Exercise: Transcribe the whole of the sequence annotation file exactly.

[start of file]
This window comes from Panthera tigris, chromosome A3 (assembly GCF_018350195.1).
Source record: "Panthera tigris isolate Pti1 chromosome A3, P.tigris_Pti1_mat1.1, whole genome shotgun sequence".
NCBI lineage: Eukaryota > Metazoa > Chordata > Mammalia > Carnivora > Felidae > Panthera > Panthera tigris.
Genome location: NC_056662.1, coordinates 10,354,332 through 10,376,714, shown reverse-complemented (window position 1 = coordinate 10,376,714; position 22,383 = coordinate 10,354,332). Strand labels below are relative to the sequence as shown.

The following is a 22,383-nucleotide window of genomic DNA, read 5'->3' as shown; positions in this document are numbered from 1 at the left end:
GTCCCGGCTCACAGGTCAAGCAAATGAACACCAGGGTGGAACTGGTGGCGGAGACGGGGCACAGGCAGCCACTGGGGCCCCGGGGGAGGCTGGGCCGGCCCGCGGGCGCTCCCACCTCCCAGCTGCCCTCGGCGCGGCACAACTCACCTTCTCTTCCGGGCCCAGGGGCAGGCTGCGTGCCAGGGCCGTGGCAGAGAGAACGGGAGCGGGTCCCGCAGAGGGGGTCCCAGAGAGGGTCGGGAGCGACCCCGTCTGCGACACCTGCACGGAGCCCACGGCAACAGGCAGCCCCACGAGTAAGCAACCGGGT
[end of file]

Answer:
This window comes from Panthera tigris, chromosome A3 (assembly GCF_018350195.1).
Source record: "Panthera tigris isolate Pti1 chromosome A3, P.tigris_Pti1_mat1.1, whole genome shotgun sequence".
NCBI lineage: Eukaryota > Metazoa > Chordata > Mammalia > Carnivora > Felidae > Panthera > Panthera tigris.
Genome location: NC_056662.1, coordinates 10,354,332 through 10,376,714, shown reverse-complemented (window position 1 = coordinate 10,376,714; position 22,383 = coordinate 10,354,332). Strand labels below are relative to the sequence as shown.

The following is a 22,383-nucleotide window of genomic DNA, read 5'->3' as shown; positions in this document are numbered from 1 at the left end:
GTCCCGGCTCACAGGTCAAGCAAATGAACACCAGGGTGGAACTGGTGGCGGAGACGGGGCACAGGCAGCCACTGGGGCCCCGGGGGAGGCTGGGCCGGCCCGCGGGCGCTCCCACCTCCCAGCTGCCCTCGGCGCGGCACAACTCACCTTCTCTTCCGGGCCCAGGGGCAGGCTGCGTGCCAGGGCCGTGGCAGAGAGAACGGGAGCGGGTCCCGCAGAGGGGGTCCCAGAGAGGGTCGGGAGCGACCCCGTCTGCGACACCTGCACGGAGCCCACGGCAACAGGCAGCCCCACGAGTAAGCAACCGGGT